Lipid-based nanoparticles are efficient candidates for vaccine delivery which were achieved to clinical trials especially for design of therapeutic cancer vaccines [1]. LNPs consist of four components, such as ionizable cationic lipids, PEGylated lipids, cholesterol, and helper lipids [56]. Ionizable lipids function as binding reagents for nucleic acids and help mRNA escape from the endosome/lysosome into the cytoplasm (e.g., Dlin-MC3-DMA from Alnylam Pharmaceuticals, SM-102 from Moderna, and ALC-0159 from Pfizer/BioNTech are all under patent protection). PEGylated lipids and cholesterol maintain LNP stability and influence the biodistribution of LNPs [39, 57]. Helper lipids [e.g., 1, 2-distearoyl-sn-glycero-3-phosphocholine (DSPC) used in the mRNA-1273 and BNT162b2 COVID-19 vaccines and dioleoyl phosphatidylethanolamine (DOPE)] were reported to assist endosome escape [39]. Liposomal RNA vaccines also mediated durable objective responses in immune checkpoint blockade-experienced patients with advanced melanoma when optimized to target immature DCs in lymphoid tissues and to drive tumor-associated antigen presentation on both major histocompatibility complex I or II (MHC I or II) [39]. Clinical trials with direct administration of synthetic mRNAs encoding tumor antigens demonstrated safety and induction of tumor-specific immune responses. Indeed, as compared to the naked mRNAs, their formulations with chemical carriers led to more internalization of mRNA in dendritic cells for better immune responses and dose reduction [58].

Liposomes and liposome-derived nanovesicles (e.g., archaeosomes and virosomes) are known as major carrier systems in vaccine development [59]. For example, liposomes can encapsulate antigens, protect the antigen from degradation, fuse with cell membranes, present antigens to APCs, and induce adaptive immunity. For the first time, in 1974, liposomes were applied as a safe and effective adjuvant in human vaccination protocols. After that, various liposome-based vaccine systems were achieved to clinical trials [1]. The use of cationic lipids, neutral lipids, anionic lipids, and PEG-lipids in liposomes showed specific structure–functional properties. For example, the ionizable cationic lipid components and neutral lipids (as helper lipids) were used to improve the transfection efficiency of DNA or mRNA vaccines [60,61,62]. Moreover, anionic lipids are less toxic compared to cationic lipids in vivo inducing a continuous and potent immune response [63].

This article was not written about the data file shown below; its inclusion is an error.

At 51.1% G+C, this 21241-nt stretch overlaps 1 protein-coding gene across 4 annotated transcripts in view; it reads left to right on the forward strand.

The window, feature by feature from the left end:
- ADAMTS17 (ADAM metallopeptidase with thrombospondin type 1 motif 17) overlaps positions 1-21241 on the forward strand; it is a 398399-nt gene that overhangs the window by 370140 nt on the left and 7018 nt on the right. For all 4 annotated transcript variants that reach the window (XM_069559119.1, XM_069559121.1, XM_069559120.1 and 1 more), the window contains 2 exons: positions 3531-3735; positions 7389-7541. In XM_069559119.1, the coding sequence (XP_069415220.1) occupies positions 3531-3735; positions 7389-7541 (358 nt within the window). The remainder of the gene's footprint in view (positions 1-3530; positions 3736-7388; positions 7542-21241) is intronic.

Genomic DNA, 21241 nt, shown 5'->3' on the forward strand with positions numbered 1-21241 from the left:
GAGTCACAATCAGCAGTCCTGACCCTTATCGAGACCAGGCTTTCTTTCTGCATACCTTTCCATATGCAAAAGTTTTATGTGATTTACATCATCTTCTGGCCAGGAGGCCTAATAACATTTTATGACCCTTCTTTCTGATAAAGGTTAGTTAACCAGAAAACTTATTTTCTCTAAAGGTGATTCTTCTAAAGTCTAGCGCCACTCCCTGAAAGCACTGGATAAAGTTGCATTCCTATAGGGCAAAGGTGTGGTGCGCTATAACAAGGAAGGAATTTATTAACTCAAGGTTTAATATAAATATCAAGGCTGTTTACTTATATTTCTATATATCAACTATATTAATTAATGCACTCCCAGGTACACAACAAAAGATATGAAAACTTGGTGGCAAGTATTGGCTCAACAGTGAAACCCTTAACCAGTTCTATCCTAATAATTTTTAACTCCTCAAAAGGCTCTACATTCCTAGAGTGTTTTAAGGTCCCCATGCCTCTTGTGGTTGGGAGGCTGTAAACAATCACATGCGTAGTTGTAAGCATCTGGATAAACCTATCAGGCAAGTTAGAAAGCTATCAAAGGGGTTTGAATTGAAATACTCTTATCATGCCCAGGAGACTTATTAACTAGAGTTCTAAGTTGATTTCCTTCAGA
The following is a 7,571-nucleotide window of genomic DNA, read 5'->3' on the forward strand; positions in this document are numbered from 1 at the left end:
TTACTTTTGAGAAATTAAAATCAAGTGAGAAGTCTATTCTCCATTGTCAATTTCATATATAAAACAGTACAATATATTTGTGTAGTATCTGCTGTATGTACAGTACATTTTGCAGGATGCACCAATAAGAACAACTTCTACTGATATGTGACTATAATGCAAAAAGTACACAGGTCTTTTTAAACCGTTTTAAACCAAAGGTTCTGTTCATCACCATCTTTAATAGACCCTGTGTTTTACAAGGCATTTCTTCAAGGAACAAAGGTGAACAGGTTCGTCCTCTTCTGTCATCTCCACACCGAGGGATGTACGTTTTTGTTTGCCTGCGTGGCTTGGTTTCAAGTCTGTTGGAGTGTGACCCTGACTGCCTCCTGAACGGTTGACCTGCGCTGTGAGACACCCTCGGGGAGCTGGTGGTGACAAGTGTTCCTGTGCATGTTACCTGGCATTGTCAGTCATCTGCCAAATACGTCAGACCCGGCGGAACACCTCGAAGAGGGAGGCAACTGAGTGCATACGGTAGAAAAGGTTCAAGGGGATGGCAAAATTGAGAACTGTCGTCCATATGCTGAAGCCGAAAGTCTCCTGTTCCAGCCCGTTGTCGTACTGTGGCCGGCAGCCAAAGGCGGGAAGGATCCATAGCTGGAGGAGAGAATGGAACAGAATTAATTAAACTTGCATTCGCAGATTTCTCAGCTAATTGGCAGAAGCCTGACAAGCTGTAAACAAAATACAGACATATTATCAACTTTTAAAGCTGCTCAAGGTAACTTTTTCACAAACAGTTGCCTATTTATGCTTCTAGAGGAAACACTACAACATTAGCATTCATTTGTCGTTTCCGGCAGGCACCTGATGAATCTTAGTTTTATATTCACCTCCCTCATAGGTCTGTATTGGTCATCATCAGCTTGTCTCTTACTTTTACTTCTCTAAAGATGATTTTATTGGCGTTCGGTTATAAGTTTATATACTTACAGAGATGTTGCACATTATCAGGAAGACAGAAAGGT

On the other hand, different modified cationic lipids could induce high CD8+ and CD4+ T-cell responses [64]. For instance, PEG-modified nanoparticles provided a biocompatible platform for gene transfer enhancing the circulation time and the stability of vaccines in vivo [65]. Recently, the use of liposome-targeted delivery with specific ligands or by targeting molecules to the relevant receptors on APCs is of interest. For example, lymph node-targeted delivery of vaccines (e.g., melittin-lipid nanoparticles) led to higher humoral and cellular immune responses especially for cancer immunotherapy [66]. Different LNP-complexed mRNA vaccines were designed to deliver mRNA, and activate a systemic immune response including a) heterocyclic LNPs to activate immunity through the mRNA-mediated STING pathway, b) mRNA loaded into cationic lipid-based nanoparticles to enhance transfection efficiency, and c) a nucleoside-modified mRNA-LNP vaccine to induce potent immune responses [67,68,69].

Preclinical and clinical studies demonstrated that mRNA delivered intramuscularly with LNPs produces the increased immune responses [57]. Most of mRNA-based vaccine candidates are currently being tested in clinical trials [1]. For instance, lipid NP-formulated mRNA vaccines against influenza achieved to clinical trials (NCT03076385, NCT03345043) after preclinical studies in primates and mice. These vaccines were shown to induce humoral immune response against H10N8 and H7N9 influenza viruses in humans [17]. As known, the mRNA vaccines against COVID-19 infection were approved by the U.S. Food and Drug Administration [1].

In general, depending on the chemical properties, water-soluble antigens (proteins, peptides, nucleic acids, carbohydrates, haptens) are entrapped within the aqueous inner space of liposomes, whereas lipophilic compounds (lipopeptides, antigens, adjuvants, linker molecules) are intercalated into the lipid bilayer, and antigens or adjuvants can be attached to the liposome surface either by adsorption or stable chemical linking [59]. Effective mRNA vaccines require both mRNA delivery and antigen expression to enable antigen-specific immunity [70]. Efforts to generate lipids with adjuvant effect have also provided promising results. It was known that cyclic dinucleotides may activate the stimulator of the interferon genes (STING) pathway, which activates IFN secretion and may enhance immune responses [67, 71].